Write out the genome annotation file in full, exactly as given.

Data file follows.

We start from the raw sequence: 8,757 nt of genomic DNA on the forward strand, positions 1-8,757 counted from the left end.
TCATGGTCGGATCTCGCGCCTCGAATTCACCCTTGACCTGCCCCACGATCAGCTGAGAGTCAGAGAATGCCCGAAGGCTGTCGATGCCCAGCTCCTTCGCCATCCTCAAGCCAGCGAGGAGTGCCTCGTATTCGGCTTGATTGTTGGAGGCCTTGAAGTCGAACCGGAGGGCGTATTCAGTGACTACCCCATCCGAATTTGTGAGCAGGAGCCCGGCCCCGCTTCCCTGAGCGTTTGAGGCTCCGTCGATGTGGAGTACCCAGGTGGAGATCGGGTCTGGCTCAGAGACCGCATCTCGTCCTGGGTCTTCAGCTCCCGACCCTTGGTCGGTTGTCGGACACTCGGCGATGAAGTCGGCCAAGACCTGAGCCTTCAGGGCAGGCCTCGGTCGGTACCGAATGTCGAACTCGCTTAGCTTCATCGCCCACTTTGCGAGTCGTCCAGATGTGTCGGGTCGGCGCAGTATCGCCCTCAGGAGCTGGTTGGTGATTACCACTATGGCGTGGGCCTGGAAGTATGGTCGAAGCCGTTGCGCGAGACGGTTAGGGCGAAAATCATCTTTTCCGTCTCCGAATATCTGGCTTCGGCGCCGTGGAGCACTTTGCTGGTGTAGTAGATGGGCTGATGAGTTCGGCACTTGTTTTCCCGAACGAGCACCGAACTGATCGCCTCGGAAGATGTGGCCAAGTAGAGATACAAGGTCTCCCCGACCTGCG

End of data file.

We start from the raw sequence: 8,757 nt of genomic DNA on the forward strand, positions 1-8,757 counted from the left end.
TCATGGTCGGATCTCGCGCCTCGAATTCACCCTTGACCTGCCCCACGATCAGCTGAGAGTCAGAGAATGCCCGAAGGCTGTCGATGCCCAGCTCCTTCGCCATCCTCAAGCCAGCGAGGAGTGCCTCGTATTCGGCTTGATTGTTGGAGGCCTTGAAGTCGAACCGGAGGGCGTATTCAGTGACTACCCCATCCGAATTTGTGAGCAGGAGCCCGGCCCCGCTTCCCTGAGCGTTTGAGGCTCCGTCGATGTGGAGTACCCAGGTGGAGATCGGGTCTGGCTCAGAGACCGCATCTCGTCCTGGGTCTTCAGCTCCCGACCCTTGGTCGGTTGTCGGACACTCGGCGATGAAGTCGGCCAAGACCTGAGCCTTCAGGGCAGGCCTCGGTCGGTACCGAATGTCGAACTCGCTTAGCTTCATCGCCCACTTTGCGAGTCGTCCAGATGTGTCGGGTCGGCGCAGTATCGCCCTCAGGAGCTGGTTGGTGATTACCACTATGGCGTGGGCCTGGAAGTATGGTCGAAGCCGTTGCGCGAGACGGTTAGGGCGAAAATCATCTTTTCCGTCTCCGAATATCTGGCTTCGGCGCCGTGGAGCACTTTGCTGGTGTAGTAGATGGGCTGATGAGTTCGGCACTTGTTTTCCCGAACGAGCACCGAACTGATCGCCTCGGAAGATGTGGCCAAGTAGAGATACAAGGTCTCCCCGACCTGCG